At the Satish Dhawan Space Centre at Sriharikota, the clocks keeping track of the countdown for the launch of Chandrayaan-2—India’s second moon mission—stopped 56 minutes before the scheduled lift-off of the Geosynchronous Satellite Launch Vehicle (GSLV) Mark-III. The Indian Space Research Organisation (ISRO) had spotted a ‘technical snag’ in the launch vehicle during the pre-launch checks and decided to call off the launch exercising ‘abundant precaution’.
ISRO has not given details, but reports suggest that the technical glitch that led to the postponement of the launch could have been caused during the fueling the launch vehicle’s cryogenic stage. Some other reports have suggested that a cryogenic fuel leak led to the postponement of the launch.
The cryogenic stage, called C25, forms the third stage of GSLV Mark-III. It kicks in after the separation of the Vikas engine-powered liquid-fuelled core, which forms the second stage of the launch vehicle. The cryogenic stage is equipped with a CE-20 cryogenic engine developed indigenously by ISRO. (Read: How ISRO Built Its Largest Cryogenic Engine That Will Put Chandrayaan-2 In Orbit)
A cryogenic engine is designed to make use of fuel or oxidiser that are needed to be refrigerated to remain in a liquid state. And the CE-20 engine uses liquid hydrogen and liquid oxygen as fuel and oxidiser, respectively.
Thrust, or the propulsive force of an engine, depends on the flow of the fuel through it. The faster the flow, the higher is the thrust. Solid fuels are bulky. Gaseous fuels do flow, although not as well as liquid fuels do, which have higher energy. But the fuel that provides the highest exhaust velocity is hydrogen, a gas. When hydrogen burns in the presence of oxygen, the energy released provides an exhaust velocity as high as 4.55 km per second.
But, as we know, gases barely flow (difficult to pump), and the thrust depends on how well the fuel flows. So, to make them as propellants, both hydrogen and oxygen are liquified—liquids flow better. Hydrogen liquefies at 20 kelvin (-253 ºC) and oxygen liquefies at 89 kelvin (-184 ºC). Liquified hydrogen has both the desirable qualities of a fuel: high flowability and high exhaust velocity.
But this arrangement has its share of problems. The liquified hydrogen propellant is stored in a high-pressure fuel tank. But, as Mamata Mukhopadhyay, a professor at the Indian Institute of Technology, Bombay, explains in her book Fundamental of Cryogenic Engineering, the seal of the fuel tank may lose the ability to maintain the seal at cryogenic temperatures. And hydrogen, given the small size of its molecules, can easily leak if the seal of the fuel tank gets loose.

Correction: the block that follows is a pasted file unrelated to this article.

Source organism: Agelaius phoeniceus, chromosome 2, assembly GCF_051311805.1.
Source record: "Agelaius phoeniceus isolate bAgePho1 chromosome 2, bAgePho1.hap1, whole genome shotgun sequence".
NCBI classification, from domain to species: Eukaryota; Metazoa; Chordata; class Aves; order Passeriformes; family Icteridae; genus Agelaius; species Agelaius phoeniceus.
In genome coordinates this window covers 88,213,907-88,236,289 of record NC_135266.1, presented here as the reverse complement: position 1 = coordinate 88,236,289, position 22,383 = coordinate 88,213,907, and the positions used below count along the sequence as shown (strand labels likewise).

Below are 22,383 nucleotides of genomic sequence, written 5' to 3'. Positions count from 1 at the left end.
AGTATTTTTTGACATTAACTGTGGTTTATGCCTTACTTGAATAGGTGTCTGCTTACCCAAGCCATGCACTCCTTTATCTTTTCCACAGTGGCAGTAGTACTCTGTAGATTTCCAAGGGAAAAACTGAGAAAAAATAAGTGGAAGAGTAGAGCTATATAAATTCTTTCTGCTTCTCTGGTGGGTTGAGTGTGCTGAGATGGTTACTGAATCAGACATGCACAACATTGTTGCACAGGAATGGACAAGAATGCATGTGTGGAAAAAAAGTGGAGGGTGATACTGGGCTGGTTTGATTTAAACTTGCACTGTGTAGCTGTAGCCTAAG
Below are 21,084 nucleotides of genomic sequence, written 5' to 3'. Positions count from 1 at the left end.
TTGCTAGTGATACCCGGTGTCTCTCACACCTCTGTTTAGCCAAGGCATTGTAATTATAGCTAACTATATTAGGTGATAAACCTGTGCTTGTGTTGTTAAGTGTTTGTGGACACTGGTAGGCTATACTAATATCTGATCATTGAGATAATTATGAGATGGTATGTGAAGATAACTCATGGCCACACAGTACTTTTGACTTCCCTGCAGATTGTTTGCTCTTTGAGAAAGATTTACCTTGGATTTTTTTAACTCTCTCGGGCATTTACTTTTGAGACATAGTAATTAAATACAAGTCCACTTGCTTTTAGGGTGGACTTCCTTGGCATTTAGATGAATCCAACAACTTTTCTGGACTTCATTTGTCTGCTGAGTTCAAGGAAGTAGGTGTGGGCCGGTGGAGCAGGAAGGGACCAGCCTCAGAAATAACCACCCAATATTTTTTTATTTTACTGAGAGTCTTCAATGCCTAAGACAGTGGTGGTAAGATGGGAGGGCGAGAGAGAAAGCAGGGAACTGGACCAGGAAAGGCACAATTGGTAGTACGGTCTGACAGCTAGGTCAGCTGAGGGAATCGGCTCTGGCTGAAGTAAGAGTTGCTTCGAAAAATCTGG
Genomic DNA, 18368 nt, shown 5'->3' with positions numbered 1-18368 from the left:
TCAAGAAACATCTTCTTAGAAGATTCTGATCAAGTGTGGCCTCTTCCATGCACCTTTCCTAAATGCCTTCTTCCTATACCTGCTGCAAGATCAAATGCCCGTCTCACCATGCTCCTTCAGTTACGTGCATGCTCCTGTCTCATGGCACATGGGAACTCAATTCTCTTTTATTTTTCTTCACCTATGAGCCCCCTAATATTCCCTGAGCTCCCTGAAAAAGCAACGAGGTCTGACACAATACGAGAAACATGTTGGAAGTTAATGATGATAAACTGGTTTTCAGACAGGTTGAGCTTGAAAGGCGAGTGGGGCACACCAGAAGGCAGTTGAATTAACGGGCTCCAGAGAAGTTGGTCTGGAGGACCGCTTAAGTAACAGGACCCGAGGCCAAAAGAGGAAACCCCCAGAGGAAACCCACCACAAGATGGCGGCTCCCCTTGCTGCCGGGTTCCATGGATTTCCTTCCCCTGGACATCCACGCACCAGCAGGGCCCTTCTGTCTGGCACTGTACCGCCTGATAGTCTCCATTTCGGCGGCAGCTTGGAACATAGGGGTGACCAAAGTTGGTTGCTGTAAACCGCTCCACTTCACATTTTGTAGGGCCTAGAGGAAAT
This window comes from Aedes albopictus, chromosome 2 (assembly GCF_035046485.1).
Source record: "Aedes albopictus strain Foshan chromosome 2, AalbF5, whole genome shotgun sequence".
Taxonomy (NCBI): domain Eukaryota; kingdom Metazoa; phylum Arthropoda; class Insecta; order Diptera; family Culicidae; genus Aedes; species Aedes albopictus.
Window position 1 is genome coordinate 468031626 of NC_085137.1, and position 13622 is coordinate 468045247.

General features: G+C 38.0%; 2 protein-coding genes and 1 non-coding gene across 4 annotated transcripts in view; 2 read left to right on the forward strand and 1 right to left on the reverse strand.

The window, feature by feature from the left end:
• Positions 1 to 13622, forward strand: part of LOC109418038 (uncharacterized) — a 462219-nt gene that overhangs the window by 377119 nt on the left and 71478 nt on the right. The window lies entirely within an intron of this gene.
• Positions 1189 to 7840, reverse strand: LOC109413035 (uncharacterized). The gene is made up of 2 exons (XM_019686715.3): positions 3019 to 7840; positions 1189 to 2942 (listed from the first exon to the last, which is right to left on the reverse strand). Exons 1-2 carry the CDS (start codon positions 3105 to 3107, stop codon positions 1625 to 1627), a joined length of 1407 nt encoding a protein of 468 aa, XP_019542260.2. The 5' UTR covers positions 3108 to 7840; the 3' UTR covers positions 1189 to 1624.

“Hydrogen, being the smallest element, has the tendency to leak past seals or materials,” the professor writes in her book.
And a hydrogen leak can prove disastrous for the launch vehicle. If hydrogen leaks into an oxidising environment, it can ignite a catastrophic explosion.
It is important to remember that ISRO has not confirmed that there was a fuel leak. However, if ISRO’s tweets are to be believed, the agency had finished fueling the cryogenic engine before the countdown was put on hold. Therefore, it could well be a fuel leak that forced ISRO to postpone the launch.
In 2013, ISRO had called off the launch of satellite GSAT-14 after a leak was observed in the second stage of the launch vehicle. The launch was cancelled with only a little over an hour left for the lift-off. In 2008, a fuel leak threatened to derail the launch of India’s first moon mission, Chandrayaan-1.
If there was a fuel leak, the chances of ISRO being able to launch Chandrayaan-2 this month appear bleak. ISRO does have a launch window every day of this month, but after 16 July, the duration of this window will go down to just one minute every day, ISRO Chairman K Sivan had said at a press conference in May. Between 9 and 16 July, the duration of the launch window was 10 minutes.
However, ISRO may not be able to turn around the rocket soon enough. According to reports, which quote unnamed officials, the first thing that ISRO will do is remove fuel from the rocket. After this, the launch vehicle will be taken for tests to check for problems. The entire process may take around 10 days.
The launch window depends on the position of the moon vis-a-vis the Earth. After being put into an elliptical orbit around the earth by the launch vehicle, the lunar module will have to find its way into the lunar transfer trajectory. It is this trajectory that will take the lunar module near the moon’s orbit. When the lunar module reaches the moon’s orbit, it has to be captured by the moon’s gravity, which means that it has to be timed. (Read: How ISRO’s Chandrayaan-2 Will Travel From The Earth To The Moon)
If ISRO misses the launch windows that are available this month, the next opportunity to send Chandrayaan-2 to the moon may arrive in September.
This post will be updated when more information is available.
Prakhar Gupta is a senior editor at Swarajya. He tweets @prakharkgupta.
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